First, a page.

But since the June 3 massacre, people have been hesitant to resume protests in the capital, where the RSF has a heavy presence. The atmosphere in the city is calm but subdued, with fewer people venturing out in the evening, feeling that to do so could be unsafe.
Protest leaders have refused to restart talks with military leaders, who have been in damage control mode following international criticism of the attacks. They have said they’ll investigate the crackdown but few in Khartoum have faith it will be fair.
The Sudanese Professionals Association (SPA), a body that led protests against former leader al-Bashir, has called for an independent committee to investigate the crackdown.
However, on Wednesday, in Omdurman — Sudan’s second-largest city which is located opposite to the capital across the River Nile — the protest spirit lives on.
It started small. Just a handful of young men, and a few vocal pre-teens, chanting “freedom.” As they walked down a dusty side street, women stepped out to join them. Within 100 meters, the crowd had tripled. Within 10 minutes, the march numbered over 100 people.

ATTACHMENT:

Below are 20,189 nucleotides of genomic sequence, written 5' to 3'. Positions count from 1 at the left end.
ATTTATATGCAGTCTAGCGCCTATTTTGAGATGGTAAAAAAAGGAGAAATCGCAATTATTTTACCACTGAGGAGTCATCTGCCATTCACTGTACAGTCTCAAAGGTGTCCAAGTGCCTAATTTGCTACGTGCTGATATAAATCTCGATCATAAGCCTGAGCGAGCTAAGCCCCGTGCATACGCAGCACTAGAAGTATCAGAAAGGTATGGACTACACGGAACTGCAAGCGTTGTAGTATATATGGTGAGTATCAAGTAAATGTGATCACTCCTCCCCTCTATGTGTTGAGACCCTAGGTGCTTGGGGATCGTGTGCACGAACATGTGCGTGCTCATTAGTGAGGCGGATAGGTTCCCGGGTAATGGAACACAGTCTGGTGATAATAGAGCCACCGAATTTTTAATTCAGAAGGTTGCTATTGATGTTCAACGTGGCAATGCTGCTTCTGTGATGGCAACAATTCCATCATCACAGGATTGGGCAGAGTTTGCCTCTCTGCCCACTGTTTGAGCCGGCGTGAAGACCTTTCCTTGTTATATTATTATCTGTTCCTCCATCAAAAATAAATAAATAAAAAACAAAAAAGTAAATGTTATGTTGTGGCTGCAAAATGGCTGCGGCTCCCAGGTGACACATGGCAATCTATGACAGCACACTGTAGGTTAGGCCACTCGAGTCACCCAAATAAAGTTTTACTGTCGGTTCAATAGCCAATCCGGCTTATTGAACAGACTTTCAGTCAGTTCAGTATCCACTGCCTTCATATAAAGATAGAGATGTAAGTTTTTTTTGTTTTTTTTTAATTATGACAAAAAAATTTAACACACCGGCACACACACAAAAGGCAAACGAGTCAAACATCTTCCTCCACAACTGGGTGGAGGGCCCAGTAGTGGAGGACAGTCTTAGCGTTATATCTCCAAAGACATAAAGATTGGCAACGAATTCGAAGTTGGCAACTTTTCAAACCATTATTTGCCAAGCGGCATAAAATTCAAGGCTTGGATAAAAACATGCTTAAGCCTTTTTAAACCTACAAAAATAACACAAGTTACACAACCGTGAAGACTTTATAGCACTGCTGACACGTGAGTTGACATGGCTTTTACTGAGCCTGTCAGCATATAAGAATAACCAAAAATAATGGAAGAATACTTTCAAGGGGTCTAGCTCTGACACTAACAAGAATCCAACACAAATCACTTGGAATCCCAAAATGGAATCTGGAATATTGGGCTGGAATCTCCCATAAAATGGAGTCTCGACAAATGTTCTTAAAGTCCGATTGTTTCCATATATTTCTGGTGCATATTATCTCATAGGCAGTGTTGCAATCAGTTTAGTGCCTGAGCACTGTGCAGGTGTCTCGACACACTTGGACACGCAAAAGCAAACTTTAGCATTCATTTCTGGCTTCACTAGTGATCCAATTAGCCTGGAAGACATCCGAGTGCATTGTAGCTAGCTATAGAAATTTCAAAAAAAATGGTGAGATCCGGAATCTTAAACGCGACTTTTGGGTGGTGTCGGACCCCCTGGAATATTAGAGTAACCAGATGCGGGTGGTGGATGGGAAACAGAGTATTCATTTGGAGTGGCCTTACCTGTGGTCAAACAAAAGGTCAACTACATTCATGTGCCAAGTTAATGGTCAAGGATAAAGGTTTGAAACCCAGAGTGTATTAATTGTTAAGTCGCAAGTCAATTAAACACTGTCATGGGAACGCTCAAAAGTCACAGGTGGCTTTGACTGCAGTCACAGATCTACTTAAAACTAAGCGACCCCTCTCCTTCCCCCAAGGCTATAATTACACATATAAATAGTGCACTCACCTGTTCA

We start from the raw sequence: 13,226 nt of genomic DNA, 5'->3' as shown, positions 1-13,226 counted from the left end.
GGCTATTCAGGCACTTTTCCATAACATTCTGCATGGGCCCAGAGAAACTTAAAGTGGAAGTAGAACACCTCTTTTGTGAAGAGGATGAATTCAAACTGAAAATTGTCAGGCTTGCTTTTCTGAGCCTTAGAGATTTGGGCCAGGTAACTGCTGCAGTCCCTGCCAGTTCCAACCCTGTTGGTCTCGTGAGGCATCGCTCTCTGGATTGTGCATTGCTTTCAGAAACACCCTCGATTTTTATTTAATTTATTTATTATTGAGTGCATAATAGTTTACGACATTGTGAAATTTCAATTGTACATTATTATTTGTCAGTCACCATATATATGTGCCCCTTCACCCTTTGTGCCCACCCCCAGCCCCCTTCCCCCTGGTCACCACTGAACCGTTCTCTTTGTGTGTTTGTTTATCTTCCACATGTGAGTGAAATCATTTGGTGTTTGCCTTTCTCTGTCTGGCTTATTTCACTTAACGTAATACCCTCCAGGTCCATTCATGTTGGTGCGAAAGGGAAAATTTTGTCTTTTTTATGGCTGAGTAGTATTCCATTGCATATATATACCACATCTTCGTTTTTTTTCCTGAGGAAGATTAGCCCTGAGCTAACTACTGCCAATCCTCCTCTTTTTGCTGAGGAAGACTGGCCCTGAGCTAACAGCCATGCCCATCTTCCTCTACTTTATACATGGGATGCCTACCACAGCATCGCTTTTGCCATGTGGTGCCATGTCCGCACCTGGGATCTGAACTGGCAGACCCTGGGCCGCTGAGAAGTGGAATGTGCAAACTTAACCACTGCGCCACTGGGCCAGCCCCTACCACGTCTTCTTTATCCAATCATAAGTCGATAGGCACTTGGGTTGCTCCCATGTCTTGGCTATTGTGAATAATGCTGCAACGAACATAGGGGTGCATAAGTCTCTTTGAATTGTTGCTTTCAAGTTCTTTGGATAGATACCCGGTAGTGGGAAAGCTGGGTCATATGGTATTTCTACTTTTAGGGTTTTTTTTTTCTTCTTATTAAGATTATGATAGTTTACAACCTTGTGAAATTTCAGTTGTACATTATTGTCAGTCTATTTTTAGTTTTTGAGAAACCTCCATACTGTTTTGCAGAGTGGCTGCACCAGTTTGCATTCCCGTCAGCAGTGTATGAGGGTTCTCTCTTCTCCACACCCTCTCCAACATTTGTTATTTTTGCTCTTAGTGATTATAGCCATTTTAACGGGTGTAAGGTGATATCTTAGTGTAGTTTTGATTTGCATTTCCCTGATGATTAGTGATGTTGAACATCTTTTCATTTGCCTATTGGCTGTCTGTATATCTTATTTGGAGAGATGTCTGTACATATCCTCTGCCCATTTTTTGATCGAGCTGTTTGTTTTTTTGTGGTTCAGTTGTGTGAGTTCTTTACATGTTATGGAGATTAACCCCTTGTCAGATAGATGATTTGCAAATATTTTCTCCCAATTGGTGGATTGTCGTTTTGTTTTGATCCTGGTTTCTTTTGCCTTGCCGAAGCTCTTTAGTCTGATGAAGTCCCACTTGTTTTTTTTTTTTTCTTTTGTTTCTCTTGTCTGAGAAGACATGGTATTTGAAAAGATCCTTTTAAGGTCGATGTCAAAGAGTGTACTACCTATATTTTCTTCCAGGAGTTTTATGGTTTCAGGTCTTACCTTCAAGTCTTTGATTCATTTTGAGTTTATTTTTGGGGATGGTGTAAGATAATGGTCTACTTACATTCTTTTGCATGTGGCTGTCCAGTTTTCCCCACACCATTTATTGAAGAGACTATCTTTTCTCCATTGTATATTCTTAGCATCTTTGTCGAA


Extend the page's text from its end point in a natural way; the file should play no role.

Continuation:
Protesters were banging pot lids and plastic buckets, chanting “madaniya, madaniya” — short for “civilian rule” in Arabic.
“We want peace and freedom,” said Manal, a doctor who did not want to use her full name and declined to say why.
For more than an hour, perhaps 200 people were marching in the dusty back streets, chanting, laughing, and chatting. The group planned to hold more, and larger, protests against the military council in the coming days, said one of the organizers, who asked not to be named for fear of repercussions from the RSF.
Sudan’s revolution isn’t over yet.